Where: 609 Melvin Ave., Annapolis
Hours: Open for lunch 11 a.m. to 3 p.m. Mondays to Fridays; dinner 6 p.m. to 10 p.m. Mondays to Saturdays, 5 p.m. to 9 p.m. Sundays
Credit Cards: AE, CB, DC, MC, V
Features: Continental and Italian cuisine
Call: 268-2609 (direct from Baltimore) There don't seem to be any woods anywhere near the place, and no one would think of showing up in L. L. Bean flannels and lumberjack boots. Let's face it, Northwoods is a silly name for this restaurant, which is pretty in pale pink, serenely hung with Impressionist art, and located on a quiet suburban side street removed from Annapolis's historical and tourist hub. And while that name suggests rugged American chow (if not moose and lynx), Northwoods' fare is Continental, with Mediterranean accents.
We were ushered to our table by the owner, who impressed us, in those few moments, with his low-key humor and gallantry. That first impression indicated that this was a restaurant where swift, professional service is a priority; the impression was borne out by our experience, although our waitress did occasionally, and irritatingly, interrupt our conversations mid-sentence. (Noise and smokers can also be troublesome here.)
Northwoods is phenomenally popular -- reservations are essential even on weekdays -- with a culinary reputation extending far beyond Annapolis city limits. All of this naturally fosters high expectations. While these were not --ed, I will admit to a tiny bit of a letdown. Our dinners were expertly executed and nicely presented, but didn't provide that thrill of discovery that attended visits to such well-heralded out-of-towners as Tauraso's in Frederick or Cecile's in Easton.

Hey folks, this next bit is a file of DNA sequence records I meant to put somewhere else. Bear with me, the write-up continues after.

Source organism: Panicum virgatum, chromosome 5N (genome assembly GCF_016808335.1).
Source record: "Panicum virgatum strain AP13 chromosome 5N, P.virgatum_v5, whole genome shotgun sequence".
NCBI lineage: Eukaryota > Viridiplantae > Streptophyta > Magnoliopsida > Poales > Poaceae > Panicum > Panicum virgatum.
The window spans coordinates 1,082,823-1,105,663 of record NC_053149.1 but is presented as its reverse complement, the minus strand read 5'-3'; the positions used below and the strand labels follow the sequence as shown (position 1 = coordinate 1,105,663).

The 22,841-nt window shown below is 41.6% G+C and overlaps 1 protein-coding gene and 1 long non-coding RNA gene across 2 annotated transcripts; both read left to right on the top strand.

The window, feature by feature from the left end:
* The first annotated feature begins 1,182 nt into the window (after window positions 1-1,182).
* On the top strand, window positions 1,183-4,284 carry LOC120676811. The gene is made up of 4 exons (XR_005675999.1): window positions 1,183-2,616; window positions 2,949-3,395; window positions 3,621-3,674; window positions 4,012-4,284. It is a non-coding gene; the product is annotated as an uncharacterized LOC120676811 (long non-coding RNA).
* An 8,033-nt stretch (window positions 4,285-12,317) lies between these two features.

The best part of our meal came at the beginning. The veal pate, a special, was daintily proportioned, just two small rounds on toast, but had a marvelously lively flavor, with tongue-tingling bursts of peppercorn. More exciting still were the scallops seviche ($5.95). The usually pillowy raw scallops emerged from their tart marinade with a dense texture and an intense flavor, part citrus and part sea.
Shrimp Gibralter ($15.75) was a tempting combination of good things: jumbo shrimp stuffed with crab meat (simple and unsullied, not Imperial), wrapped in puff pastry and served with Choron sauce. The tastes were complementary, the concept elegant, and the Choron -- sort of a pink Hollandaise flavored with tomato and tarragon -- luscious enough to eat with a spoon.
My chicken was imported all the way from New Zealand. Was this trip necessary? The "poussin grille" ($16.25) had a lovely sweet sauce of apricot and Grand Marnier, but the bird was not particularly meaty, and was frustratingly difficult to eat. The morsels I managed to pry off the bone just weren't worth the effort.
House salads, dressed with a creamy Caesar, were satisfying, but the vegetables (carrots, potato, green beans), while perfectly steamed and colorful, were unseasoned and dull.
The restaurant boasts one of those heavily laden dessert trolleys that makes gluttons go weak in the knees. We dug into two cakes; one, a sponge cake layered with key lime filling and coconut, had a pleasant tropical airiness, but the chocolate mousse cake, iced in yet more satiny chocolate -- now that's what desserts are about!
More good news: Northwoods offers a special deal any evening but Saturday -- a full meal, including the diner's choice of appetizer, entree and dessert, for $21.95. Not a bad deal for an elegant, if not forever-memorable, meal.